You are armed with a bow and an endless supply of arrows that you use to shoot targets scattered throughout the island in order to build up momentum and traverse the landscape rapidly. That sounds a bit like nonsense as I read it back, but trust me, it works. You add an eagle companion along the way that opens your movement even further as you can take to the sky. The gameplay is a mix of puzzles and boss battles that definitely can get intense at times, but once you settle into a rhythm with the controls, those fights some of the best moments in the game.

While it does lose a fair amount of graphical fidelity in the translation to mobile, the art style remains absolutely gorgeous and the fluidity of the character movement and sense of speed feel fantastic. I’m hoping the Apple Arcade exclusivity is timed and that eventually, this will come to Android as well, but for now, if you are an Apple Arcade subscriber, you should absolutely download The Pathless as it’s one of the best mobile games I played this year.

— Sean Riley

Genshin Impact  

Genshin Impact

(Image credit: miHoYo)

Genshin Impact took the world by storm this past September, blowing many of us away with a surprisingly well-made RPG experience holding no entry cost. Unlike most free-to-play games, Genshin Impact won’t suddenly halt your progress with a paywall when trying to access most of its content. After 30 hours of play, I managed to explore the entirety of the game’s world and dive into many of its secrets without spending a single cent. 

Additionally, its gacha-systems never felt mandatory, although they are designed to make players who spend money stronger than those who don’t. However, as it can be played in single-player mode in its entirety, I never encountered this advantage. Genshin Impact is especially impressive due to how gorgeous it is on mobile devices, absolutely raising the bar for how mechanically and visually astounding a free-to-play mobile game can be.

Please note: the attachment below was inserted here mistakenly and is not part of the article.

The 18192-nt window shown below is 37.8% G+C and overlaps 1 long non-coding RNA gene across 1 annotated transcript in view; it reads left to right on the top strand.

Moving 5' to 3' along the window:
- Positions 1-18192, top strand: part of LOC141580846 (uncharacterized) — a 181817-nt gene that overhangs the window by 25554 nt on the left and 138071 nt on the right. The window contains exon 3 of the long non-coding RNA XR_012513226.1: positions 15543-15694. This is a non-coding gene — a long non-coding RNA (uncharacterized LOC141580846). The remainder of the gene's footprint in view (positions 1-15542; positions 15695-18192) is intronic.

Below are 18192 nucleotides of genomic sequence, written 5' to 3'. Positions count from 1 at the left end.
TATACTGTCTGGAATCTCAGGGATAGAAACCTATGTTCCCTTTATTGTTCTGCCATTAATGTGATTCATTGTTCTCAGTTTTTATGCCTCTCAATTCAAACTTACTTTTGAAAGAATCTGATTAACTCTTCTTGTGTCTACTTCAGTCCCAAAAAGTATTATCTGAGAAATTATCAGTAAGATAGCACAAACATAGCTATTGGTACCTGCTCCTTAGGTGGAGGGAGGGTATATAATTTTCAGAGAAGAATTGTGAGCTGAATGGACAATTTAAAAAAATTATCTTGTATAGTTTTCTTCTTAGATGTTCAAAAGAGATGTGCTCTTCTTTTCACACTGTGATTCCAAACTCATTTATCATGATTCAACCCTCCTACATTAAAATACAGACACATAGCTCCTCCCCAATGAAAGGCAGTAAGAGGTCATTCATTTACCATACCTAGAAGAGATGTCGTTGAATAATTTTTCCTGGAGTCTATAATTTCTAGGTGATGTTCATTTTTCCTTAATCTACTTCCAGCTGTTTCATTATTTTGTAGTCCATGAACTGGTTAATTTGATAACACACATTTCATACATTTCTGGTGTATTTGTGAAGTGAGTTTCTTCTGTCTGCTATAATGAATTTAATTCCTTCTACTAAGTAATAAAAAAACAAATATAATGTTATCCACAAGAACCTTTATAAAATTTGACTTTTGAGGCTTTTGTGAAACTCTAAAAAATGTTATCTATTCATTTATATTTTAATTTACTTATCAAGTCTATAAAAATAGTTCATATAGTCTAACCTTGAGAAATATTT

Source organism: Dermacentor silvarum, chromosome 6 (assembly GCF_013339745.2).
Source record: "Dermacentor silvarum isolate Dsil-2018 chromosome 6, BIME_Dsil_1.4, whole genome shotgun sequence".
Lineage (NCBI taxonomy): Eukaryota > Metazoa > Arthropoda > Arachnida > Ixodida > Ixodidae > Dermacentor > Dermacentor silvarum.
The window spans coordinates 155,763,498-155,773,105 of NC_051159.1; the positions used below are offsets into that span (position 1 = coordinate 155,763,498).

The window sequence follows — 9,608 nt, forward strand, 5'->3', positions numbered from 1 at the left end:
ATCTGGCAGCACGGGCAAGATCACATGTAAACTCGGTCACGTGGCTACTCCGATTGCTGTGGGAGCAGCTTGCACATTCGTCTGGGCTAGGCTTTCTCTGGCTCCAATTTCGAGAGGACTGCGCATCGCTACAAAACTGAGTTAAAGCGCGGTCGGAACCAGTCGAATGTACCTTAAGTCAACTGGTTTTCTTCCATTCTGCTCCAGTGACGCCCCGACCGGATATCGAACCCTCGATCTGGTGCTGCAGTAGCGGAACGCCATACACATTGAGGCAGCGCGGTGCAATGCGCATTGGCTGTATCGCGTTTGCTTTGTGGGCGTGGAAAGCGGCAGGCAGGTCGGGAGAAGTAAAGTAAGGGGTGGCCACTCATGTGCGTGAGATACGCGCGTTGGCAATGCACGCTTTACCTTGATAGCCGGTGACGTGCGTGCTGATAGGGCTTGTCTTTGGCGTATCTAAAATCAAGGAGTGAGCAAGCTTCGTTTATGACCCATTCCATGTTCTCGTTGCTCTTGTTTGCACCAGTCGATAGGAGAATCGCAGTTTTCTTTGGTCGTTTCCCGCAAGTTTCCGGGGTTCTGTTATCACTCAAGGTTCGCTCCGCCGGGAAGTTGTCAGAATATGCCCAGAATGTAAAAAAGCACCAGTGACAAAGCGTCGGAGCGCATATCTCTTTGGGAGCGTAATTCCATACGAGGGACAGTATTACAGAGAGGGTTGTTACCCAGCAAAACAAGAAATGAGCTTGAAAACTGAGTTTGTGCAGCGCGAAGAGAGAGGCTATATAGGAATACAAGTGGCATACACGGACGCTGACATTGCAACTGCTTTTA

— Mohammad Tabari

PUBG 

PUBG Mobile

(Image credit: Tencent)

While PUBG may have been released back in early 2018, the game continues to see regular content updates and remained a consistent presence in my mobile gaming life in 2020. If you got bored of the often long, battle royale play and stepped away from the game some time ago, you may have missed quite a few additions that arrived in the last 18 months or so.

There are now five different Arena mode games that range from straight deathmatch play to the “Gun Game” that requires that you get a kill with 16 different weapons to win. This is in addition to the three quick Arcade modes, a rotating assortment of EvoGround modes, five full-scale maps and the current special event Metro Royale, which pits you against both a squad of other players as well as AI enemies in a campaign-style game. While not all of the special event modes have been great, there’s a new one every few months so they don’t get too stale. 

While I will, at times, go a week or two without playing PUBG, the consistently solid performance of the game and the ability to jump in for a quick 3-5 minute game or a 30-minute playthrough has kept it in rotation for me for years now, and I don’t see it going away soon.

— Sean Riley